Company culture, values key to weathering storms

Company culture, values key to weathering storms

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3 steps to building a strong workforce that reinforces positive behaviors

How can companies build a culture and values that can weather storms as they come?

It’s a three-step system, according to Kristen Ireland and Erin Mies of People Spark Consulting, which works with companies in agriculture, animal health and nutrition, and manufacturing. Ireland and Mies spoke at the American Feed Industry Association’s Liquid Feed Symposium on September 8 in New Orleans.

Step 1: Know where you are taking on water by evaluating your current practices.

“Know where your pain points are now. Once we identify them, we can move forward and address them,” Ireland said.

Some questions to ask to identify those pain points include:

  • What goals or targets are we not achieving?
  • What patterns have I been seeing – good or bad?
  • What have I been avoiding and why?
  • When was the last time I sought out my team’s opinions and feedback?

Step 2: Clearly define what you want to see and reinforce this in your daily choices.

“When we talk about finding what you want to see, this is what do you want your future to be? What do you ultimately want your business to look like? Think about this in terms of your culture and your goals. What is the culture of your organization and what are the goals do you want to achieve? And be really intentional about that,” Ireland said.

She defined culture as “a set of behaviors and beliefs characteristic of a specific group” and added that values are the connection point between culture and behavior.

If a company does not define its culture and values, its employees cannot behave in a way that supports that culture, Ireland said.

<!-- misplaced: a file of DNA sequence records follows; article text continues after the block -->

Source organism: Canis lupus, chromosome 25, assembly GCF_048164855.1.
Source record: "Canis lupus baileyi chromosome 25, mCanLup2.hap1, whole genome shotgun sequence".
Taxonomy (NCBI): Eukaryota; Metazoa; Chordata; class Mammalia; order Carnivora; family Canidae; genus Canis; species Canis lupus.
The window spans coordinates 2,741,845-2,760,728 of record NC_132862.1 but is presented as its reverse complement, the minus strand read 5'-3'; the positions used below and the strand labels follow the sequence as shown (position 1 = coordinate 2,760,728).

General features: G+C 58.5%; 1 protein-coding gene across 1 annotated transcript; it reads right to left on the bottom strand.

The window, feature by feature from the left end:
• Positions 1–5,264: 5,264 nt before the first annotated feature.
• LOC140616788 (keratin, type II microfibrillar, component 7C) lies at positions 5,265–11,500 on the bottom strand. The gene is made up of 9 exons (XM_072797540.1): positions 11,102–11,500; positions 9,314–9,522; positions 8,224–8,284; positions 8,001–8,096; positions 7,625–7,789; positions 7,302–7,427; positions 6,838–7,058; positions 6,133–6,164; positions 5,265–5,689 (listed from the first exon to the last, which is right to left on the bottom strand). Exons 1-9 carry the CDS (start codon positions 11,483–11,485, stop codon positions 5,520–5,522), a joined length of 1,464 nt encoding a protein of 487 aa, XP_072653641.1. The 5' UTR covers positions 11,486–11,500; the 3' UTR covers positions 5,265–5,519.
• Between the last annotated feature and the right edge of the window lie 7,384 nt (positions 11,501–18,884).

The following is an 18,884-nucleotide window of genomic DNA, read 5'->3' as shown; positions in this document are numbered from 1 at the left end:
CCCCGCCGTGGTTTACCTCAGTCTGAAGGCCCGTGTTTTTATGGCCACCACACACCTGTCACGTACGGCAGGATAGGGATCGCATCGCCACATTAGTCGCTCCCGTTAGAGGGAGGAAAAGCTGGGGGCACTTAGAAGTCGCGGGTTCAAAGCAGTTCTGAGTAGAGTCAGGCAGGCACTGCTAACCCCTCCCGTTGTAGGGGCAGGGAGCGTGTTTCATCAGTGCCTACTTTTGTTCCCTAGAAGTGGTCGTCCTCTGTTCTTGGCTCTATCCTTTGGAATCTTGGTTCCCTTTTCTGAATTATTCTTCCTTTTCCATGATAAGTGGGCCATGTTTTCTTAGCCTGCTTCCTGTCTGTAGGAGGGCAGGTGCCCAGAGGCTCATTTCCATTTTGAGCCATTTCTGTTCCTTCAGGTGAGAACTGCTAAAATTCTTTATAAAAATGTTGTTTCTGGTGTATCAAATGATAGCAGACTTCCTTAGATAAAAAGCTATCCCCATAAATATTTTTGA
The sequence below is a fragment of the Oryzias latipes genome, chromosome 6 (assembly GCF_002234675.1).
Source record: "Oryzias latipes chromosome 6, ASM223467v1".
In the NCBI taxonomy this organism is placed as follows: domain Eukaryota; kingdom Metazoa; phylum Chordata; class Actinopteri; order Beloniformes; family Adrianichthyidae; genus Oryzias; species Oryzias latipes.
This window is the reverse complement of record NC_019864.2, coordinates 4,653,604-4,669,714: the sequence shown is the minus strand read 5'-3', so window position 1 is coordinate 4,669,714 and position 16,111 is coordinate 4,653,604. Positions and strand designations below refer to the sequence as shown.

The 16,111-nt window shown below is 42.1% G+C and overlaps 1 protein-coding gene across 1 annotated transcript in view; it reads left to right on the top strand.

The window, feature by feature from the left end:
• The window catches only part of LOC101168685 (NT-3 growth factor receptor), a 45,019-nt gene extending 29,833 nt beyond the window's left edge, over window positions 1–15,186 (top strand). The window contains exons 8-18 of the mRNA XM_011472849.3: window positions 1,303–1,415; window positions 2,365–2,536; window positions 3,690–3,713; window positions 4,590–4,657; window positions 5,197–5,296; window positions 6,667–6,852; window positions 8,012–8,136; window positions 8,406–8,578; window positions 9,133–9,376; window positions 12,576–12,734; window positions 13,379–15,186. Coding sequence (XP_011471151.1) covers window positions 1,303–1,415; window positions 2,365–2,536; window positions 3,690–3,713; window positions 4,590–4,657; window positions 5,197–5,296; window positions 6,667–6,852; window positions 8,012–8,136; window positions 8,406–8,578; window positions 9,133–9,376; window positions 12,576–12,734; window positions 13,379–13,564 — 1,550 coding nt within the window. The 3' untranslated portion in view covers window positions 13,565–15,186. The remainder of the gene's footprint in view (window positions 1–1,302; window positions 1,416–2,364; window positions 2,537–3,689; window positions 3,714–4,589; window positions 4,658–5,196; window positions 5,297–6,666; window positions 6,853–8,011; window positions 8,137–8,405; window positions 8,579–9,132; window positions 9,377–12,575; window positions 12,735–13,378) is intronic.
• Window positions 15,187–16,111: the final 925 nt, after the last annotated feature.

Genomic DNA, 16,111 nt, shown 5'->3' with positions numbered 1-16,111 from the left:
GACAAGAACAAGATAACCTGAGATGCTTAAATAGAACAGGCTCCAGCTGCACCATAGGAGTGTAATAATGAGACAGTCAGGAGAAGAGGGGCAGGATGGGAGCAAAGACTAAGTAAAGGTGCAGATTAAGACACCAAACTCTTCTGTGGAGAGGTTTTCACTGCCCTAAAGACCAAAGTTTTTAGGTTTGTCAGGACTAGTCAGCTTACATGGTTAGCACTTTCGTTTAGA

“If we’re not clear on the behaviors, well-intentioned employees, well-intentioned leaders are doing what they think is best. They’re working hard. They’re working long hours. They’re walking in circles, because we haven’t given them a guide to follow. So let your values, to the level of specificity of behaviors, become your guide because your culture is your lighthouse,” Ireland said. “And once you have your stable structure of your culture in place – the storms are still going to come – you’ll have a better way to respond to them because you will have your culture in place to do that.”

Step 3: Know the route ahead and course correct when needed by providing clear and helpful feedback.

Workplace leaders should give employees positive and negative feedback; no feedback at all is not effective and negative feedback (course correction) is even more effective than positive feedback, Mies said.

Clear and helpful feedback should identify a behavior, its impact and what the employee should continue to do in the future.

“Clear feedback helps them see how the work they do every day impacts the business, impacts the industry, impacts your community, every day,” Mies said.